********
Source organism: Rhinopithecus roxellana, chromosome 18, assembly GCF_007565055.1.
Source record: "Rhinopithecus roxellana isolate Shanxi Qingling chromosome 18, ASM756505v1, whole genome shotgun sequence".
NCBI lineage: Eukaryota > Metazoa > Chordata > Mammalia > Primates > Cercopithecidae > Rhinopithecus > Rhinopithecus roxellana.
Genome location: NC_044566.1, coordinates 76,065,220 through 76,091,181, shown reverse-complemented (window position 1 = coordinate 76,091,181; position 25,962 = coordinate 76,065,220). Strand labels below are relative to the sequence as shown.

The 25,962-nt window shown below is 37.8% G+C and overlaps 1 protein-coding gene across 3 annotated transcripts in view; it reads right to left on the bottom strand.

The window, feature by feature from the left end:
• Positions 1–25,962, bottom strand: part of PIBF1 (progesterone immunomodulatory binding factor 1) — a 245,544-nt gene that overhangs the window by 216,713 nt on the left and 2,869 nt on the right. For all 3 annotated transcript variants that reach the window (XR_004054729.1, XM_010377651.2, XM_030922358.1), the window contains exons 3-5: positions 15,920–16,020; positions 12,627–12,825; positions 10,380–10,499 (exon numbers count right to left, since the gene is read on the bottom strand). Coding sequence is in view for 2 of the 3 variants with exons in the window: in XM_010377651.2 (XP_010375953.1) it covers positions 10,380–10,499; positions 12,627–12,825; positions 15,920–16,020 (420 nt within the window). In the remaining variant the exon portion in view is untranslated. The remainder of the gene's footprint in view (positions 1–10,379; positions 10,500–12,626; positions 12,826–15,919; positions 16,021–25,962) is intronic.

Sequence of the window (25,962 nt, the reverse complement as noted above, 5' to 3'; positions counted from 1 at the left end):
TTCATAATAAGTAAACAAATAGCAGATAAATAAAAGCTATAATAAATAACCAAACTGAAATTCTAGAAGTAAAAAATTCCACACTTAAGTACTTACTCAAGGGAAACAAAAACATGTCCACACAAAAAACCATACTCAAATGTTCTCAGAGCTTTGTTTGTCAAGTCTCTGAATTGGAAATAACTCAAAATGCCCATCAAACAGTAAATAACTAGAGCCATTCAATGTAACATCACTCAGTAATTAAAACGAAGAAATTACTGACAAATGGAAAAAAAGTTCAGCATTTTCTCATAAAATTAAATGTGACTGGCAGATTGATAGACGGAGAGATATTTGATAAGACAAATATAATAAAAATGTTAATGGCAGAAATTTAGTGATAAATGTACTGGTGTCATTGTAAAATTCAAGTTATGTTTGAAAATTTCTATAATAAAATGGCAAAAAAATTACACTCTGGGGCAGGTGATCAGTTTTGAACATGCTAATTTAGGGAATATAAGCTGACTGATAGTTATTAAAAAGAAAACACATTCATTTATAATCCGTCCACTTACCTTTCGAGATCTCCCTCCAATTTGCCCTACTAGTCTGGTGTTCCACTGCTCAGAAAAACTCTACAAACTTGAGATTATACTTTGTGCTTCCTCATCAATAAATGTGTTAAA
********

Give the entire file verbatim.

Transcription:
Source organism: Rhinopithecus roxellana, chromosome 18, assembly GCF_007565055.1.
Source record: "Rhinopithecus roxellana isolate Shanxi Qingling chromosome 18, ASM756505v1, whole genome shotgun sequence".
NCBI lineage: Eukaryota > Metazoa > Chordata > Mammalia > Primates > Cercopithecidae > Rhinopithecus > Rhinopithecus roxellana.
Genome location: NC_044566.1, coordinates 76,065,220 through 76,091,181, shown reverse-complemented (window position 1 = coordinate 76,091,181; position 25,962 = coordinate 76,065,220). Strand labels below are relative to the sequence as shown.

The 25,962-nt window shown below is 37.8% G+C and overlaps 1 protein-coding gene across 3 annotated transcripts in view; it reads right to left on the bottom strand.

The window, feature by feature from the left end:
• Positions 1–25,962, bottom strand: part of PIBF1 (progesterone immunomodulatory binding factor 1) — a 245,544-nt gene that overhangs the window by 216,713 nt on the left and 2,869 nt on the right. For all 3 annotated transcript variants that reach the window (XR_004054729.1, XM_010377651.2, XM_030922358.1), the window contains exons 3-5: positions 15,920–16,020; positions 12,627–12,825; positions 10,380–10,499 (exon numbers count right to left, since the gene is read on the bottom strand). Coding sequence is in view for 2 of the 3 variants with exons in the window: in XM_010377651.2 (XP_010375953.1) it covers positions 10,380–10,499; positions 12,627–12,825; positions 15,920–16,020 (420 nt within the window). In the remaining variant the exon portion in view is untranslated. The remainder of the gene's footprint in view (positions 1–10,379; positions 10,500–12,626; positions 12,826–15,919; positions 16,021–25,962) is intronic.

Sequence of the window (25,962 nt, the reverse complement as noted above, 5' to 3'; positions counted from 1 at the left end):
TTCATAATAAGTAAACAAATAGCAGATAAATAAAAGCTATAATAAATAACCAAACTGAAATTCTAGAAGTAAAAAATTCCACACTTAAGTACTTACTCAAGGGAAACAAAAACATGTCCACACAAAAAACCATACTCAAATGTTCTCAGAGCTTTGTTTGTCAAGTCTCTGAATTGGAAATAACTCAAAATGCCCATCAAACAGTAAATAACTAGAGCCATTCAATGTAACATCACTCAGTAATTAAAACGAAGAAATTACTGACAAATGGAAAAAAAGTTCAGCATTTTCTCATAAAATTAAATGTGACTGGCAGATTGATAGACGGAGAGATATTTGATAAGACAAATATAATAAAAATGTTAATGGCAGAAATTTAGTGATAAATGTACTGGTGTCATTGTAAAATTCAAGTTATGTTTGAAAATTTCTATAATAAAATGGCAAAAAAATTACACTCTGGGGCAGGTGATCAGTTTTGAACATGCTAATTTAGGGAATATAAGCTGACTGATAGTTATTAAAAAGAAAACACATTCATTTATAATCCGTCCACTTACCTTTCGAGATCTCCCTCCAATTTGCCCTACTAGTCTGGTGTTCCACTGCTCAGAAAAACTCTACAAACTTGAGATTATACTTTGTGCTTCCTCATCAATAAATGTGTTAAA